Vintage Autistic Book Party, Episode 9: A Wizard Alone (New Millennium Edition)

(First published Sep 15, 2013)

Today’s Book: “A Wizard Alone: New Millennium Edition” by Diane Duane.

The Plot: In a contemporary YA fantasy setting, a budding wizard named Darryl has gotten stuck in his Ordeal – a wizards’ initiation. Teenage wizards Nita and Kit are sent to figure out what’s gone wrong.

Autistic Character(s): …Wait, what’s that you say? Does today’s Autistic Book Party look familiar?

It’s true. I’ve reviewed “A Wizard Alone” before, and I didn’t like it very much. But there was one thing I didn’t know when I wrote that review! Diane Duane had already faced criticism from autistic readers about the way she wrote Darryl. And instead of ignoring them or digging in her heels, she had already gotten started on fixing the book.

When the New Millennium Edition came out, Duane was kind enough to send me a free ecopy. I admired her good intentions and willingness to engage, but at first I was pretty skeptical about whether she could have actually fixed all the problems. Going through the book itself, I was quickly proven wrong.

Let’s go through the problems from the old edition, one at a time.

1. In the old edition, as part of the happy ending, Nita and Kit magically cure Darryl’s autism.

In the new edition, Darryl is not cured. The idea of a cure does come up, briefly, near the end; after thinking about it for a minute, Darryl decides to stay autistic. His reasoning is complicated, but interesting, and meshes well with the philosophy of the Young Wizards universe.

I should clarify something here, for anyone who has read my post on cure decision stories. I don’t like stories about autistic people deciding whether or not to be cured, even if they end up deciding not to. But the New Millennium Edition of “A Wizard Alone” is not a cure decision story. The cure decision is unrelated to the story’s major conflict; it comes up in one scene and is dealt with in that scene, and then the characters move on. At that point in the story, the characters are already messing with a kind of magic that can change or rewrite people’s minds. So, as much as I wish it were otherwise, the issue of a cure needs to be addressed there. Because readers are going to think of it even if the characters don’t. Bringing it up briefly, and explaining why the characters don’t do it, was the right decision.

2. The old edition contains lots of incorrect information about autism.

The new edition fixes this. In fact, it pours in a lot of new, correct information. (When one chapter mentioned Kit educating himself by going online to read blogs written by autistic people and their families, I cheered!) At a couple of points, especially near the beginning, this verges on preachiness for me. But for young adult readers who aren’t already familiar with autistic self-advocacy, it’s probably just right.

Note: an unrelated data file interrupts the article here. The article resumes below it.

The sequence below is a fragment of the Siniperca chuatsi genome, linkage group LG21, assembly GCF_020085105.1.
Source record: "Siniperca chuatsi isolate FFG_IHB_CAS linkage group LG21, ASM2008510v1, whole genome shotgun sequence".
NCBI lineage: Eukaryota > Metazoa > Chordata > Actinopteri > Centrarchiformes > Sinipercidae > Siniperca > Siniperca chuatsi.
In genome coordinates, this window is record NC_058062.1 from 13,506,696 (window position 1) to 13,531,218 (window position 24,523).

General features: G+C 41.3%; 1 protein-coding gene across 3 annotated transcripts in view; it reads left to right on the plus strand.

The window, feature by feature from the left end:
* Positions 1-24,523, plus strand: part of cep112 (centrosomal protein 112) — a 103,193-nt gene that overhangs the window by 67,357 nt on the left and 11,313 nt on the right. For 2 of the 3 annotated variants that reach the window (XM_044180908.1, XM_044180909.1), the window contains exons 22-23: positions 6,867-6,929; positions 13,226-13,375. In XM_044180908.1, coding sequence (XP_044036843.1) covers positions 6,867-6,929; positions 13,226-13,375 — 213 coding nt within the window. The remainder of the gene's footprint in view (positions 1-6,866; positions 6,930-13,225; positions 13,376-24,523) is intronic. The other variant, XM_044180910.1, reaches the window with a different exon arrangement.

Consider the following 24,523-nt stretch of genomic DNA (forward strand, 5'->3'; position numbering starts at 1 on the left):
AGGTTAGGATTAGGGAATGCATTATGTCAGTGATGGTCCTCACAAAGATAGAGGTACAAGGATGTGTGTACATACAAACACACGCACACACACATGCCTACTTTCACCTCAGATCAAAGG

(A couple of commenters complained last time about a part of the book where Darryl’s mental world is depicted as a desert. In the new edition, the desert and other similar structures are explicitly described as works of art that he created for a specific purpose.)

3. Darryl from the old edition is portrayed in ways that make no sense. For example, he switches back and forth rapidly between very competent theory of mind and a complete ignorance of the fact that other people exist.

In the new edition, this problem doesn’t exist. There are still two different ways in which characters can see Darryl, one of which appears much more competent than the other. This happens for several interesting reasons, including Darryl deliberately changing the way he acts in certain contexts. But it’s no longer a wildly silly, inconsistent method of characterization.

4. The old edition conflates autism with depression, since they both involve a seeming withdrawl from the world.

This problem is – you guessed it – fixed. Kit still develops temporary depressive symptoms when he gets too drawn into Darryl’s mental world. But this is a result of Kit reacting badly to certain properties of that world, not an inherent property of Darryl or of autism. Nita still learns to cope with her grief for her mother, and stops withdrawing, but this is no longer brought about through comparisons between herself and Darryl.

So when we get rid of those problems, what’s left?

Darryl is left. Brave, cheerful, clever, wonderful Darryl. And this time there isn’t a mountain of fail holding him down.

The Verdict: Recommended

For a list of other past/future/possible Autistic Book Party books, or to recommend a new one, click here.